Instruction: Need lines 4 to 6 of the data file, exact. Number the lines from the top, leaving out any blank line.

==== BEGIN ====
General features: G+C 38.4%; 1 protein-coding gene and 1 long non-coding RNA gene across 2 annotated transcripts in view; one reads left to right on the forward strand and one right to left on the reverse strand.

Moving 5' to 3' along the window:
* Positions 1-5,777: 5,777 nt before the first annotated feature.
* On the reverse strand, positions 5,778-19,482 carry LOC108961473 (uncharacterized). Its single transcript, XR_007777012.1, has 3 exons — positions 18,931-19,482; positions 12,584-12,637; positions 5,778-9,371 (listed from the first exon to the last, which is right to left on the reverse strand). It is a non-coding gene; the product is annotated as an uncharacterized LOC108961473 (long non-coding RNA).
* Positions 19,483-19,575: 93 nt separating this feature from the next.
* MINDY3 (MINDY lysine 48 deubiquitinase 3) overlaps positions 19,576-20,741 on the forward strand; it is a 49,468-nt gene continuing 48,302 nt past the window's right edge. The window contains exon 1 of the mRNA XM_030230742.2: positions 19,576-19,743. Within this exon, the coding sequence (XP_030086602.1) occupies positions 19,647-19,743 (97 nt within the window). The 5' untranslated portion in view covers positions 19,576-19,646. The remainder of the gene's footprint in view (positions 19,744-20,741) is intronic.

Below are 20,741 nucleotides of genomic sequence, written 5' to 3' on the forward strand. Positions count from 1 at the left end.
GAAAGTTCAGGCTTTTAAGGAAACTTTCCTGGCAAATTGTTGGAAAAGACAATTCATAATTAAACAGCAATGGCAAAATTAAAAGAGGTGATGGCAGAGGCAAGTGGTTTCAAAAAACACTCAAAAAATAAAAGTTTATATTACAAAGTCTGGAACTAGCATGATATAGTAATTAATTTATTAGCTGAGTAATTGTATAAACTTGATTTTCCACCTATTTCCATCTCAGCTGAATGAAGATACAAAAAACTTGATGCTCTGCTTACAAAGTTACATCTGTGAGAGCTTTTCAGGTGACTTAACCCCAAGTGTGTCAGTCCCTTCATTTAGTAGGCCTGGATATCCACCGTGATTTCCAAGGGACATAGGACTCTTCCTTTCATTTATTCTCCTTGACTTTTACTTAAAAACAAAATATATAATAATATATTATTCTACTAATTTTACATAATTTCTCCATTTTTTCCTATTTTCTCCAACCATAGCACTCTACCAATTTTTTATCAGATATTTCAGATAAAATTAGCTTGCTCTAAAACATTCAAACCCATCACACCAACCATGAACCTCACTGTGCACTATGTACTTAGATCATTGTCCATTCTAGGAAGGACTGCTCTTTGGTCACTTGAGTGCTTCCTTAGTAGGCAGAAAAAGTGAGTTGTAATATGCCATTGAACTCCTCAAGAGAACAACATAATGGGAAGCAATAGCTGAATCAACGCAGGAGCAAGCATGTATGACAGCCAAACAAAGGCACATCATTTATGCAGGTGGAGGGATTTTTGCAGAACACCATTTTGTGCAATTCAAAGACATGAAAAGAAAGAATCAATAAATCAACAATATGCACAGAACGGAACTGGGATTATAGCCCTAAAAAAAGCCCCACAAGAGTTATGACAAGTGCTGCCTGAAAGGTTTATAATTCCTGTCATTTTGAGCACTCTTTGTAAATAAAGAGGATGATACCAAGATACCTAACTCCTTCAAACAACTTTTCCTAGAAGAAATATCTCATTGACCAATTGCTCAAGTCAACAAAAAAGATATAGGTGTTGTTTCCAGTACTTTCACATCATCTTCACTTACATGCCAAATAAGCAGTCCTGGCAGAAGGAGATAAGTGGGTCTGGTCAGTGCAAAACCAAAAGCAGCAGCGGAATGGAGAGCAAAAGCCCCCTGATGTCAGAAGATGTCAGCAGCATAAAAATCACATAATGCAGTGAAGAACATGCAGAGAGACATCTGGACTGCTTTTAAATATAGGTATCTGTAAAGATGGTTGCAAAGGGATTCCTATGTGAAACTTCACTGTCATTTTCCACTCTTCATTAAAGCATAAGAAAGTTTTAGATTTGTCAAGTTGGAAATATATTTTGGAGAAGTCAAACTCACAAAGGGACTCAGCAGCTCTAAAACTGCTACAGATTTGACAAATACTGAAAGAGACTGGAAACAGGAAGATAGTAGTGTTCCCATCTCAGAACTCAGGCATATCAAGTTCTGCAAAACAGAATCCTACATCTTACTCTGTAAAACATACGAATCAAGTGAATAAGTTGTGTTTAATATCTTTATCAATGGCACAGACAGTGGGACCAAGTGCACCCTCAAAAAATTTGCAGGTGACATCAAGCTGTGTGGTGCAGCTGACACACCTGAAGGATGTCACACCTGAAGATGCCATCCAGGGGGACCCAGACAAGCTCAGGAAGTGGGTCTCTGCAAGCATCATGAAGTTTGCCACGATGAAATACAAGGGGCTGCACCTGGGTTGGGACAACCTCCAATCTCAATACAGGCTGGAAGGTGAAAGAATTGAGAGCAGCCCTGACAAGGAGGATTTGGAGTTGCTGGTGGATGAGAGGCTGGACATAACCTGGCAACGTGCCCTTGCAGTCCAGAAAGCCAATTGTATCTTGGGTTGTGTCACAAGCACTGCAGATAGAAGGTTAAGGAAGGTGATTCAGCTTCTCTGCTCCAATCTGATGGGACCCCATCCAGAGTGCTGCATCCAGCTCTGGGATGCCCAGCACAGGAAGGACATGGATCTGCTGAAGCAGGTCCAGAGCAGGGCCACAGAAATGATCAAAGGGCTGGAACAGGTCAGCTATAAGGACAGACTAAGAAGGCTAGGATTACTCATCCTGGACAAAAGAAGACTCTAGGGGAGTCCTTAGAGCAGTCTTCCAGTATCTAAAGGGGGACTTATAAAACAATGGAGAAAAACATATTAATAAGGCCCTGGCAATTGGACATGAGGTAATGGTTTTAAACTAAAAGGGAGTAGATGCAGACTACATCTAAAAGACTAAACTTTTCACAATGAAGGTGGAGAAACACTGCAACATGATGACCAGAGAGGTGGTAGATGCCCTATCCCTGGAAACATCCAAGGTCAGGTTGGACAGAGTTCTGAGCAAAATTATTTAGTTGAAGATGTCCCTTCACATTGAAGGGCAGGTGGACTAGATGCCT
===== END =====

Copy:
* On the reverse strand, positions 5,778-19,482 carry LOC108961473 (uncharacterized). Its single transcript, XR_007777012.1, has 3 exons — positions 18,931-19,482; positions 12,584-12,637; positions 5,778-9,371 (listed from the first exon to the last, which is right to left on the reverse strand). It is a non-coding gene; the product is annotated as an uncharacterized LOC108961473 (long non-coding RNA).
* Positions 19,483-19,575: 93 nt separating this feature from the next.
* MINDY3 (MINDY lysine 48 deubiquitinase 3) overlaps positions 19,576-20,741 on the forward strand; it is a 49,468-nt gene continuing 48,302 nt past the window's right edge. The window contains exon 1 of the mRNA XM_030230742.2: positions 19,576-19,743. Within this exon, the coding sequence (XP_030086602.1) occupies positions 19,647-19,743 (97 nt within the window). The 5' untranslated portion in view covers positions 19,576-19,646. The remainder of the gene's footprint in view (positions 19,744-20,741) is intronic.